SINCE Ghana harvested one million tonnes of cocoa in 2011, the production of the country’s golden pod has not reached that epic level despite efforts by the officials charged to oversee affairs of cocoa to reach that target again.
Factors inhibiting the increase in the yield of cocoa in the country have been attributed to diseases and moribund cocoa trees throughout the cocoa growing areas.
The Western North Regional Manager of Cocoa Health and Extension Division (CHED) of COCOBOD, Mr Samuel Amponsah, told this reporter recently that while 17 per cent of the country’s cocoa trees covering a total area of 315,886.06 hectares were infected with diseases, 22 per cent covering 426,301.75 hectares were moribund and could, therefore, not contribute much to the total annual cocoa yield of the country.
Several interventions have, therefore, been adopted by COCOBOD to enable cocoa farmers to improve on their yield and earn more profits while farming on their small pieces of land without clearing the forest in the face of climate change.
While the moribund and diseased cocoa farms are being destroyed for replanting, low-yielding cocoa farms are undergoing artificial pollination to increase their yields.
One method which is currently causing a revolution in the cocoa industry is artificial pollination.
This is one of the Productivity Enhancement Programmes (PEPs) being implemented by COCOBOD to increase cocoa production for the sustenance of the industry.
The exercise, which was preceded with the pruning of cocoa farms, is as a sanitation measure to enhance flower formation upon which the pollination depends.
Brong Ahafo Region
In the Brong Ahafo Region, which is one of the major cocoa growing areas in the country, a total of 4,642 hectares of cocoa farms have undergone artificial pollination this year with 14,186 farmers benefiting from the exercise.
A total of 3,173 young people were engaged by COCOBOD and sent to farms of the beneficiary cocoa farmers to undertake the artificial pollination exercise.
An average number of 58 pods have been counted on cocoa trees in beneficiary farm while it is expected that each acre will yield about 15 bags after harvesting.
Philip Appiah Boakye is a 47-year-old cocoa farmer at Akrodie, near Goaso in the Asunafo North municipality of the Brong Ahafo Region.
A construction technician by profession, he abandoned this work and embarked on cocoa farming 14 years ago.
“I expect this year to be the best year for me,” he told the GRAPHIC BUSINESS as he happily showed took officials of the Cocoa Health and Extension Division of the COCOBOD the extent to which his 12-acre cocoa farm, which had undergone artificial pollination, was yielding result.
As he went from one tree to the other, all of which had more than 60 pods, Mr Boakye stated that even though he had harvested the farm three times this season, the trees continue to bear fruits to his delight.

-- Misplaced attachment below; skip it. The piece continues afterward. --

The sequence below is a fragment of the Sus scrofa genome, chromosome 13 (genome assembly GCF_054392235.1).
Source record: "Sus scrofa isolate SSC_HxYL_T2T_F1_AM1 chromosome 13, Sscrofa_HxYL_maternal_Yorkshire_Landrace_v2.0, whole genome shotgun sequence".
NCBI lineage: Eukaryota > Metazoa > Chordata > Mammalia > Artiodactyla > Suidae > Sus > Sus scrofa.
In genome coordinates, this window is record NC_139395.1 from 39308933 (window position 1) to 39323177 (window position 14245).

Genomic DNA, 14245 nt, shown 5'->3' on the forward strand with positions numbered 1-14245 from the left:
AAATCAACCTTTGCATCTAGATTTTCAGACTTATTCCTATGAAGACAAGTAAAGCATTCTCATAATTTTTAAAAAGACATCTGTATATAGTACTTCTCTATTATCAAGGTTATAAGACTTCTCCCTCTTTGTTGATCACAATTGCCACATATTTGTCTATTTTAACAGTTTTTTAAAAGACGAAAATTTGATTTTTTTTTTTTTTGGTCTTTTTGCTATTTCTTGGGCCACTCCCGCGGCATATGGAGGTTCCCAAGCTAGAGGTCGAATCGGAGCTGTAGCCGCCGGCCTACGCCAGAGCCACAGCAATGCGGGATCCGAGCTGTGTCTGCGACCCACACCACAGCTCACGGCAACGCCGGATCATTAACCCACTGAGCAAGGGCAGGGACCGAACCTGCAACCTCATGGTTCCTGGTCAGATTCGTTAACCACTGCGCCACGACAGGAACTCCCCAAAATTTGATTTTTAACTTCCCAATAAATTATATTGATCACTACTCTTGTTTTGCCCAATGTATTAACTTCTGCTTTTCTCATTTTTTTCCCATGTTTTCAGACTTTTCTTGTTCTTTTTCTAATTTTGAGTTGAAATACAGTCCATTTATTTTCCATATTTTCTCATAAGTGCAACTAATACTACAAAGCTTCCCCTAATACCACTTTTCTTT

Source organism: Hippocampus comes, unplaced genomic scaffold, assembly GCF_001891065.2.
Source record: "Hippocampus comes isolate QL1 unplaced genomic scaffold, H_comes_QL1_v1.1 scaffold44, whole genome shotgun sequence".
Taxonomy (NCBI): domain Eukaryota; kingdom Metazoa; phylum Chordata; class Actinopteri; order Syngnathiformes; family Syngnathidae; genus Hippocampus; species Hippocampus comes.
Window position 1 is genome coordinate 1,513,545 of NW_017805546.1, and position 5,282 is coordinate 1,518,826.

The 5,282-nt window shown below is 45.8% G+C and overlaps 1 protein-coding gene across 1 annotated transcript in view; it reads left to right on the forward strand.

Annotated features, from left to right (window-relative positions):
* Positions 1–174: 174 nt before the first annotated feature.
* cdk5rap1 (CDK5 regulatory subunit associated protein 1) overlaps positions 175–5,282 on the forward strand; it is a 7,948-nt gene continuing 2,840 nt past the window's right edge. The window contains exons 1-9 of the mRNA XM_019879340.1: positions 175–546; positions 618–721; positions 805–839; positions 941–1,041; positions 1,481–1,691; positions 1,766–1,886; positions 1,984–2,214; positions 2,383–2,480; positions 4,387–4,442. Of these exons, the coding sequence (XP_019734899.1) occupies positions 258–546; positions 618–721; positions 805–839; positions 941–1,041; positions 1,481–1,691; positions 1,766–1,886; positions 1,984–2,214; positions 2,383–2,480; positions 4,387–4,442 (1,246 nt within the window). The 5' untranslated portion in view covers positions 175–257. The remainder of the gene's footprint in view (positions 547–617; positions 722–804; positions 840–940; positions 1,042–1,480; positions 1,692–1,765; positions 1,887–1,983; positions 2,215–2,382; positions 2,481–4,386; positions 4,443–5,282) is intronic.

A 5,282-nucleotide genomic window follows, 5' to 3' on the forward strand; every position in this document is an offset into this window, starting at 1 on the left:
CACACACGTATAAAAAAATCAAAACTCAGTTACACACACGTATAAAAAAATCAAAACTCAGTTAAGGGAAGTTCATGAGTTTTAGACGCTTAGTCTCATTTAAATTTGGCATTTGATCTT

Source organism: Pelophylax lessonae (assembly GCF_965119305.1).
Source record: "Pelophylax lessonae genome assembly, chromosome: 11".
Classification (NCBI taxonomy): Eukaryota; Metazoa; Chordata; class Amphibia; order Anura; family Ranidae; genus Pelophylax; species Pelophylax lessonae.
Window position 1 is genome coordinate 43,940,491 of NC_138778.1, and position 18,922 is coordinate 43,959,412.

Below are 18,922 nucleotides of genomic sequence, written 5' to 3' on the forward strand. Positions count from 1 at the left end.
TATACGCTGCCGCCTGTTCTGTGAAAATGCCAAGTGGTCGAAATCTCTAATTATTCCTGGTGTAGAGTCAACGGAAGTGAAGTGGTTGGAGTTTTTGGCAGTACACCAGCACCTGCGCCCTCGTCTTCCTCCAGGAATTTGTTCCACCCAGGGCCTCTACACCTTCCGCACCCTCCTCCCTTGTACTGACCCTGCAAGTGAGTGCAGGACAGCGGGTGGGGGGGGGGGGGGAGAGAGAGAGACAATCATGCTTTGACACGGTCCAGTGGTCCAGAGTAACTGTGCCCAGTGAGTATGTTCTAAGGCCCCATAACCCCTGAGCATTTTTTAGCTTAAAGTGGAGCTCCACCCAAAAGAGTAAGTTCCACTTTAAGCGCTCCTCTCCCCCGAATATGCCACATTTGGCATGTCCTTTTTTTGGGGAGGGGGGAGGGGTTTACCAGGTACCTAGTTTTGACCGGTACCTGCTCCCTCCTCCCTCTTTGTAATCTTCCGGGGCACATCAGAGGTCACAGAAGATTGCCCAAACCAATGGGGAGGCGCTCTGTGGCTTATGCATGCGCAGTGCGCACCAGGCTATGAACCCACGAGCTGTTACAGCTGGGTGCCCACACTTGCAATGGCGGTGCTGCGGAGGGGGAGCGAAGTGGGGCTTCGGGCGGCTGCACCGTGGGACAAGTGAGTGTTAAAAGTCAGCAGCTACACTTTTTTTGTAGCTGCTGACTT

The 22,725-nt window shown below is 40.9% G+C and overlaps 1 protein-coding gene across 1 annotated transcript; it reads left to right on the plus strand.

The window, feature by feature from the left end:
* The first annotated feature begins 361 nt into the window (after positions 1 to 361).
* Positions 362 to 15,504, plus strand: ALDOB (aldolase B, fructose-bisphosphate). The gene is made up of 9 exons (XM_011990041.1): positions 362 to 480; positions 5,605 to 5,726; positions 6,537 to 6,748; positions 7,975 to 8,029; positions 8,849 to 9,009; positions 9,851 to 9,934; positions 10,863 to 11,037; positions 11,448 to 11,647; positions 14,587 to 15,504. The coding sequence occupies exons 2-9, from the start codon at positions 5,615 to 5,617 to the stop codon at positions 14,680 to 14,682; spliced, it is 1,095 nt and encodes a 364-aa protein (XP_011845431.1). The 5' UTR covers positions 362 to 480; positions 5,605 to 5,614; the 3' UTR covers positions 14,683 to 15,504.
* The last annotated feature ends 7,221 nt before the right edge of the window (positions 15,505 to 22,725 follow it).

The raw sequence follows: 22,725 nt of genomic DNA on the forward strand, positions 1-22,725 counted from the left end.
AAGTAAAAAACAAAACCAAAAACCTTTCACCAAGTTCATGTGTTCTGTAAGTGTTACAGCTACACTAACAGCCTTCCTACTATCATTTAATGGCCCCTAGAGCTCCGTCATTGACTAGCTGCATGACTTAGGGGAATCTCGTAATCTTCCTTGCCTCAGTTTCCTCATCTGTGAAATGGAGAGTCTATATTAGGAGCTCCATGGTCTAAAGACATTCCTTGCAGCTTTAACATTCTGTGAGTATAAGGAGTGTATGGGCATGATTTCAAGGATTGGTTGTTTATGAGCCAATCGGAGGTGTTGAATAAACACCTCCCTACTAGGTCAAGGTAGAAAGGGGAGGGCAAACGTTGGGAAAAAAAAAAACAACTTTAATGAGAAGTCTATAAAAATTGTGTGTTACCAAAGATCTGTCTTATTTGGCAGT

Last year, when the artificial pollination was piloted, only one acre of his farm benefited from the programme and to his surprise that acre produced a whopping 27 bags instead of three bags the previous cocoa season.
To fully benefit from this programme, Mr Boakye said he employed the artificial pollinators himself this year to supplement what the COCOBOD did this year.
“This is the result that you are witnessing,” he stated, explaining that “I am expecting not less than 250 bags from this 12-acre cocoa farm”.
It was a delight to watch as this reporter toured his farm, which to a larger extent, had gone through best agronomic practices such as clearing of weeds, pruning and spacing to allow the penetration of sunshine and air which are necessary for flowering and the development of pods in a cocoa farm.
He commended the government for such a laudable policy and also thanked officials of CHED for their dedication.
Countering climate change
The acting Brong Ahafo Regional Manager of CHED, Mr Emmanuel Nii-Arku Odai, explained that the pollination initiative was the best since. Over the years, farmers had been putting in their best without getting the required yield to benefit from the sweat of their labour.
He stated that challenges that were noticed when the policy was piloted had been improved on and expressed the hope that the implementation of the pollination programme would even be better next year.
Mr Odai asked cocoa farmers to stick to the right time for pruning, application of fertiliser and clearing of weeds to ensure the development of flowers before starting the artificial pollinations.
“The artificial pollination is technical and that is why we have to train the pollinators to enable them do a better job,” he stated.
For his part, a Principal Technical Officer of CHED, Mr Abdul-Majid Mumuni, said there was the need to preserve the country’s forest to counter the harmful effects of climate change.
“The pollination exercise, in addition to other smart policies that had been introduced into the cultivation of cocoa will ensure that our farmers stayed on a small piece of land but get a better yield,” he explained.
The Goaso District Officer, Mr Kwame Oppong, said it was very difficult convincing the farmers when the programme begun to prune the unnecessary branches and cut some of the trees to pave way for the artificial pollination.
He explained that about 1,321 farms totalling over 3,000 acres of cocoa had undergone artificial pollination in the areas, adding that farmers who embraced the concept and employed the artificial pollinators to add up to what CHED did under the programme would smile all the way to the bank after harvesting.
With the interest of cocoa farmers in the artificial pollination and other programmes, which are yielding the expected results, it is expected that Ghana will reach or surpass the 1million tonnes which it had accrued in 2011 this year. — GB